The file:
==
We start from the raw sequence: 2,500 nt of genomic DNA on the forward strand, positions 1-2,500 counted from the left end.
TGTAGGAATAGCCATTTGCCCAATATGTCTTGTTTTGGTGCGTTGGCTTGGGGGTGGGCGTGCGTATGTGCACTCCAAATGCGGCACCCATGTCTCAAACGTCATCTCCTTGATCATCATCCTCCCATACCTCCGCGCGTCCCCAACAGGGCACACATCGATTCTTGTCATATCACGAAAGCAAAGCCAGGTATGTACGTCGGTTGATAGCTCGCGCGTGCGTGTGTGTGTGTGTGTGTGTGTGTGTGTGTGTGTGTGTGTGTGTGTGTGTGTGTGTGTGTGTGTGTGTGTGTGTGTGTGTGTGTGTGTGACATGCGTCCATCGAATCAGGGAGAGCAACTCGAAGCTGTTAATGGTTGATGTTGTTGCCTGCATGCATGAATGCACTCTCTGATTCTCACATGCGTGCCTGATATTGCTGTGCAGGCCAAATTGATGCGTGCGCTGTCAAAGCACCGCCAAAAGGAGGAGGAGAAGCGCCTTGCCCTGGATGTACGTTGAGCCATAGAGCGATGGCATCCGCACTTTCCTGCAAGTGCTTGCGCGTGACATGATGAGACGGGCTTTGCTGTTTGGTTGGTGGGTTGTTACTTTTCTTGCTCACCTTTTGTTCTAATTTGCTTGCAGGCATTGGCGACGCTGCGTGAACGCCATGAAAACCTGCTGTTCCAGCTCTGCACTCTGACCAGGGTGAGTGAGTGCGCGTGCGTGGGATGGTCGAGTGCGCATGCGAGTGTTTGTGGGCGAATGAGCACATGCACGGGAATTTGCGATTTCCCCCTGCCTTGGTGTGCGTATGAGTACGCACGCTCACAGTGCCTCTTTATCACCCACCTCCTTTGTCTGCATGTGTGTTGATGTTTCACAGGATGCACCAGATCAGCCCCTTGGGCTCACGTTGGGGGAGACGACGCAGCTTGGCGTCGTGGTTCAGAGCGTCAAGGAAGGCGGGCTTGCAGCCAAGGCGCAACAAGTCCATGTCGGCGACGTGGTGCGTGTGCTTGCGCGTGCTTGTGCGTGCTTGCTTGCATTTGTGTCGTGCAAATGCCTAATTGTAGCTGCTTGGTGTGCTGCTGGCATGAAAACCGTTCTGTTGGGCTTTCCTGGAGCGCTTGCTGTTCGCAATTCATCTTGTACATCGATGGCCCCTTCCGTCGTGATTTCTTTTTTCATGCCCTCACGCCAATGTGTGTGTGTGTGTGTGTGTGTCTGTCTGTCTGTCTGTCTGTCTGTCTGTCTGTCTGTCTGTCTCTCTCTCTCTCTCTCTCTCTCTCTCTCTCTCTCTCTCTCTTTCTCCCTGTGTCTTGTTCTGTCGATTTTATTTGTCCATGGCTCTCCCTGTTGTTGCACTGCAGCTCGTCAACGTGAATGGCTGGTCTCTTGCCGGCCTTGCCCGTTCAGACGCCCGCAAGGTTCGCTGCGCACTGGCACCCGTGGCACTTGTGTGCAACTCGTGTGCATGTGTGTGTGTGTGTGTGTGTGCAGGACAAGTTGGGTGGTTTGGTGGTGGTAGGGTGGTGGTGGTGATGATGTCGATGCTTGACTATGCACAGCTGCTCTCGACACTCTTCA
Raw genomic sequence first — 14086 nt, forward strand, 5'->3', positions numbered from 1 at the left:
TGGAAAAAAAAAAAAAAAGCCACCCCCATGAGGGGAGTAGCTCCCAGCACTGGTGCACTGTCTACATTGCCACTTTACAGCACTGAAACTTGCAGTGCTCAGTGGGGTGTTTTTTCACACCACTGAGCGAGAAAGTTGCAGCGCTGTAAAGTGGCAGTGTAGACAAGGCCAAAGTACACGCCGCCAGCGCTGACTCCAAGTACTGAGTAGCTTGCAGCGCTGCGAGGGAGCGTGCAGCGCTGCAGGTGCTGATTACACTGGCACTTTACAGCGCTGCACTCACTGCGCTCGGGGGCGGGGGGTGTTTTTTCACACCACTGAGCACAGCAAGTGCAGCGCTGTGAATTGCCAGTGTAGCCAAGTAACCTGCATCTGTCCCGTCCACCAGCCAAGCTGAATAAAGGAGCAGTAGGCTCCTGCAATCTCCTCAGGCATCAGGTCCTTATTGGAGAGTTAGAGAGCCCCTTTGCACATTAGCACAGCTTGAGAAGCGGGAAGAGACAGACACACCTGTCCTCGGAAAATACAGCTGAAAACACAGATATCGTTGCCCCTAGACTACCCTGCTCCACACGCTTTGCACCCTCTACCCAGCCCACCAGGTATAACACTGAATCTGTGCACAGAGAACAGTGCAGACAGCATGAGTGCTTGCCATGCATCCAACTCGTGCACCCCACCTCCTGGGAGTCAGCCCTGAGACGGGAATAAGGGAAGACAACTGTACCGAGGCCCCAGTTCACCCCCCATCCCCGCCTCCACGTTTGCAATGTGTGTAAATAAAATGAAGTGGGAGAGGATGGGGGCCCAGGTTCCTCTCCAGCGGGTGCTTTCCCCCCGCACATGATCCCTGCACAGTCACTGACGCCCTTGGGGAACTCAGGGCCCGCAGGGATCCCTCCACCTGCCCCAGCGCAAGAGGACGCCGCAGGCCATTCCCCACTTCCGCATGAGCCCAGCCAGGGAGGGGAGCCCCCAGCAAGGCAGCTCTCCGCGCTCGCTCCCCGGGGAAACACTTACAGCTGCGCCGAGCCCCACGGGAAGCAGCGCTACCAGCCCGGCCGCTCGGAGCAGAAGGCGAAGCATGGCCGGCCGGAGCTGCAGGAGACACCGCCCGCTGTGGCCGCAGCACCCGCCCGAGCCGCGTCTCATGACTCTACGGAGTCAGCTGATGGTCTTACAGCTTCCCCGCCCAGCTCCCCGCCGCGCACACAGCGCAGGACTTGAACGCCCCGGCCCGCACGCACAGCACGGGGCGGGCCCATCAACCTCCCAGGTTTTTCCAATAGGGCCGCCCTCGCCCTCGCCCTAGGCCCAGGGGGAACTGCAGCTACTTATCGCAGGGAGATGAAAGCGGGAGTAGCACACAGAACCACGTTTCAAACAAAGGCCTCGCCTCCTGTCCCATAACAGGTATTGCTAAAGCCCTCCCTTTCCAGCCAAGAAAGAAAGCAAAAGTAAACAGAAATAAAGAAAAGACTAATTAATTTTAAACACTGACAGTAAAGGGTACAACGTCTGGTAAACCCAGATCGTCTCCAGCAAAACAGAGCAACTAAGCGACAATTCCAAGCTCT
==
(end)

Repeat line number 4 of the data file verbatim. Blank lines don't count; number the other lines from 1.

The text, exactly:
TGGAAAAAAAAAAAAAAAGCCACCCCCATGAGGGGAGTAGCTCCCAGCACTGGTGCACTGTCTACATTGCCACTTTACAGCACTGAAACTTGCAGTGCTCAGTGGGGTGTTTTTTCACACCACTGAGCGAGAAAGTTGCAGCGCTGTAAAGTGGCAGTGTAGACAAGGCCAAAGTACACGCCGCCAGCGCTGACTCCAAGTACTGAGTAGCTTGCAGCGCTGCGAGGGAGCGTGCAGCGCTGCAGGTGCTGATTACACTGGCACTTTACAGCGCTGCACTCACTGCGCTCGGGGGCGGGGGGTGTTTTTTCACACCACTGAGCACAGCAAGTGCAGCGCTGTGAATTGCCAGTGTAGCCAAGTAACCTGCATCTGTCCCGTCCACCAGCCAAGCTGAATAAAGGAGCAGTAGGCTCCTGCAATCTCCTCAGGCATCAGGTCCTTATTGGAGAGTTAGAGAGCCCCTTTGCACATTAGCACAGCTTGAGAAGCGGGAAGAGACAGACACACCTGTCCTCGGAAAATACAGCTGAAAACACAGATATCGTTGCCCCTAGACTACCCTGCTCCACACGCTTTGCACCCTCTACCCAGCCCACCAGGTATAACACTGAATCTGTGCACAGAGAACAGTGCAGACAGCATGAGTGCTTGCCATGCATCCAACTCGTGCACCCCACCTCCTGGGAGTCAGCCCTGAGACGGGAATAAGGGAAGACAACTGTACCGAGGCCCCAGTTCACCCCCCATCCCCGCCTCCACGTTTGCAATGTGTGTAAATAAAATGAAGTGGGAGAGGATGGGGGCCCAGGTTCCTCTCCAGCGGGTGCTTTCCCCCCGCACATGATCCCTGCACAGTCACTGACGCCCTTGGGGAACTCAGGGCCCGCAGGGATCCCTCCACCTGCCCCAGCGCAAGAGGACGCCGCAGGCCATTCCCCACTTCCGCATGAGCCCAGCCAGGGAGGGGAGCCCCCAGCAAGGCAGCTCTCCGCGCTCGCTCCCCGGGGAAACACTTACAGCTGCGCCGAGCCCCACGGGAAGCAGCGCTACCAGCCCGGCCGCTCGGAGCAGAAGGCGAAGCATGGCCGGCCGGAGCTGCAGGAGACACCGCCCGCTGTGGCCGCAGCACCCGCCCGAGCCGCGTCTCATGACTCTACGGAGTCAGCTGATGGTCTTACAGCTTCCCCGCCCAGCTCCCCGCCGCGCACACAGCGCAGGACTTGAACGCCCCGGCCCGCACGCACAGCACGGGGCGGGCCCATCAACCTCCCAGGTTTTTCCAATAGGGCCGCCCTCGCCCTCGCCCTAGGCCCAGGGGGAACTGCAGCTACTTATCGCAGGGAGATGAAAGCGGGAGTAGCACACAGAACCACGTTTCAAACAAAGGCCTCGCCTCCTGTCCCATAACAGGTATTGCTAAAGCCCTCCCTTTCCAGCCAAGAAAGAAAGCAAAAGTAAACAGAAATAAAGAAAAGACTAATTAATTTTAAACACTGACAGTAAAGGGTACAACGTCTGGTAAACCCAGATCGTCTCCAGCAAAACAGAGCAACTAAGCGACAATTCCAAGCTCT